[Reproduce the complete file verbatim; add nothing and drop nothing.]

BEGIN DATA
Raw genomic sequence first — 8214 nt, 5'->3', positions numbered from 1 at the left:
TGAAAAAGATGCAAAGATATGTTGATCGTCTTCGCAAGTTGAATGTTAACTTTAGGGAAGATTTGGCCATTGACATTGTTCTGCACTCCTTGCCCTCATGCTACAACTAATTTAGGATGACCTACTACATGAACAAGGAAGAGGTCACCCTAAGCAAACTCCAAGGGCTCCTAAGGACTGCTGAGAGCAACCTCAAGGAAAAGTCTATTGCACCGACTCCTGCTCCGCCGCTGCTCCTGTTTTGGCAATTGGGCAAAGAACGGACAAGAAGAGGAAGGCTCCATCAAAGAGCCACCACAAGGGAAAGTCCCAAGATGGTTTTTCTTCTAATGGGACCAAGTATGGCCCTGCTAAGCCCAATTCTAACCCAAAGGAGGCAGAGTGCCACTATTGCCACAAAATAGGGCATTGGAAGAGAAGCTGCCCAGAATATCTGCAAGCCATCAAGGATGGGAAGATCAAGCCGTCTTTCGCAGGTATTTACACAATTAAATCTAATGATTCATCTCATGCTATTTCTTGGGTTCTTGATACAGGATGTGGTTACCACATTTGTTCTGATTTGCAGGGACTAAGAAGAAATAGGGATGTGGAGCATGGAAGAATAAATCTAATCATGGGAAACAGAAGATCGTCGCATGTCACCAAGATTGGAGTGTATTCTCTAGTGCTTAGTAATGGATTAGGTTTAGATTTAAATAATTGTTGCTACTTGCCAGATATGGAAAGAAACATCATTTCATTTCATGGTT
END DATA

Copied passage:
Raw genomic sequence first — 8214 nt, 5'->3', positions numbered from 1 at the left:
TGAAAAAGATGCAAAGATATGTTGATCGTCTTCGCAAGTTGAATGTTAACTTTAGGGAAGATTTGGCCATTGACATTGTTCTGCACTCCTTGCCCTCATGCTACAACTAATTTAGGATGACCTACTACATGAACAAGGAAGAGGTCACCCTAAGCAAACTCCAAGGGCTCCTAAGGACTGCTGAGAGCAACCTCAAGGAAAAGTCTATTGCACCGACTCCTGCTCCGCCGCTGCTCCTGTTTTGGCAATTGGGCAAAGAACGGACAAGAAGAGGAAGGCTCCATCAAAGAGCCACCACAAGGGAAAGTCCCAAGATGGTTTTTCTTCTAATGGGACCAAGTATGGCCCTGCTAAGCCCAATTCTAACCCAAAGGAGGCAGAGTGCCACTATTGCCACAAAATAGGGCATTGGAAGAGAAGCTGCCCAGAATATCTGCAAGCCATCAAGGATGGGAAGATCAAGCCGTCTTTCGCAGGTATTTACACAATTAAATCTAATGATTCATCTCATGCTATTTCTTGGGTTCTTGATACAGGATGTGGTTACCACATTTGTTCTGATTTGCAGGGACTAAGAAGAAATAGGGATGTGGAGCATGGAAGAATAAATCTAATCATGGGAAACAGAAGATCGTCGCATGTCACCAAGATTGGAGTGTATTCTCTAGTGCTTAGTAATGGATTAGGTTTAGATTTAAATAATTGTTGCTACTTGCCAGATATGGAAAGAAACATCATTTCATTTCATGGTT